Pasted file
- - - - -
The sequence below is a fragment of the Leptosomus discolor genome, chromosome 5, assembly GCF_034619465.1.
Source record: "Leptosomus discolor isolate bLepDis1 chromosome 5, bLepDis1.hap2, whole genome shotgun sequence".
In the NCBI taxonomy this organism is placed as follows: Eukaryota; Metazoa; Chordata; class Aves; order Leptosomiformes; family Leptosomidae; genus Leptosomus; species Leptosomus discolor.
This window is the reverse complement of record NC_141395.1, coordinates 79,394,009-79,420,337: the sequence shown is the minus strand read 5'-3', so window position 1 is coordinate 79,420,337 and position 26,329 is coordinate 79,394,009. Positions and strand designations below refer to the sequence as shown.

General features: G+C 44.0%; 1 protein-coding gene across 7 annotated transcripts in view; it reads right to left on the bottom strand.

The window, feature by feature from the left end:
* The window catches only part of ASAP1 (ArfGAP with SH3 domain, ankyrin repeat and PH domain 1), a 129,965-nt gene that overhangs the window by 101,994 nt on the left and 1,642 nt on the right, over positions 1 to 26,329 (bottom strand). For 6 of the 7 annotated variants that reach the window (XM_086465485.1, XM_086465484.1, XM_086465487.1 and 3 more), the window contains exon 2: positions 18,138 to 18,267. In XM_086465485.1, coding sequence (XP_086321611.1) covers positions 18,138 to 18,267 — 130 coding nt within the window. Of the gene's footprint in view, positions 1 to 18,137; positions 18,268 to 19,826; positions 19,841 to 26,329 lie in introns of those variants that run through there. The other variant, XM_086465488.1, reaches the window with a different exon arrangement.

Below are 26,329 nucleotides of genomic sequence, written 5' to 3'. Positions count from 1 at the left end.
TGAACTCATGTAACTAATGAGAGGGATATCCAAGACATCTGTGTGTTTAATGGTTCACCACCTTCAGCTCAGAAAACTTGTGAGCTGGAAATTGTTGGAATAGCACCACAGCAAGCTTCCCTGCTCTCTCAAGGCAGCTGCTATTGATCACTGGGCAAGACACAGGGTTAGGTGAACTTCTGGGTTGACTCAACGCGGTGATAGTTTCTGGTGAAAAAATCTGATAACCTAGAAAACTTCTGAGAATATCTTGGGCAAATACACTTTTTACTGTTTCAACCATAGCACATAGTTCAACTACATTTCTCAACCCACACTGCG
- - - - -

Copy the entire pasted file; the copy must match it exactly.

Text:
The sequence below is a fragment of the Leptosomus discolor genome, chromosome 5, assembly GCF_034619465.1.
Source record: "Leptosomus discolor isolate bLepDis1 chromosome 5, bLepDis1.hap2, whole genome shotgun sequence".
In the NCBI taxonomy this organism is placed as follows: Eukaryota; Metazoa; Chordata; class Aves; order Leptosomiformes; family Leptosomidae; genus Leptosomus; species Leptosomus discolor.
This window is the reverse complement of record NC_141395.1, coordinates 79,394,009-79,420,337: the sequence shown is the minus strand read 5'-3', so window position 1 is coordinate 79,420,337 and position 26,329 is coordinate 79,394,009. Positions and strand designations below refer to the sequence as shown.

General features: G+C 44.0%; 1 protein-coding gene across 7 annotated transcripts in view; it reads right to left on the bottom strand.

The window, feature by feature from the left end:
* The window catches only part of ASAP1 (ArfGAP with SH3 domain, ankyrin repeat and PH domain 1), a 129,965-nt gene that overhangs the window by 101,994 nt on the left and 1,642 nt on the right, over positions 1 to 26,329 (bottom strand). For 6 of the 7 annotated variants that reach the window (XM_086465485.1, XM_086465484.1, XM_086465487.1 and 3 more), the window contains exon 2: positions 18,138 to 18,267. In XM_086465485.1, coding sequence (XP_086321611.1) covers positions 18,138 to 18,267 — 130 coding nt within the window. Of the gene's footprint in view, positions 1 to 18,137; positions 18,268 to 19,826; positions 19,841 to 26,329 lie in introns of those variants that run through there. The other variant, XM_086465488.1, reaches the window with a different exon arrangement.

Below are 26,329 nucleotides of genomic sequence, written 5' to 3'. Positions count from 1 at the left end.
TGAACTCATGTAACTAATGAGAGGGATATCCAAGACATCTGTGTGTTTAATGGTTCACCACCTTCAGCTCAGAAAACTTGTGAGCTGGAAATTGTTGGAATAGCACCACAGCAAGCTTCCCTGCTCTCTCAAGGCAGCTGCTATTGATCACTGGGCAAGACACAGGGTTAGGTGAACTTCTGGGTTGACTCAACGCGGTGATAGTTTCTGGTGAAAAAATCTGATAACCTAGAAAACTTCTGAGAATATCTTGGGCAAATACACTTTTTACTGTTTCAACCATAGCACATAGTTCAACTACATTTCTCAACCCACACTGCG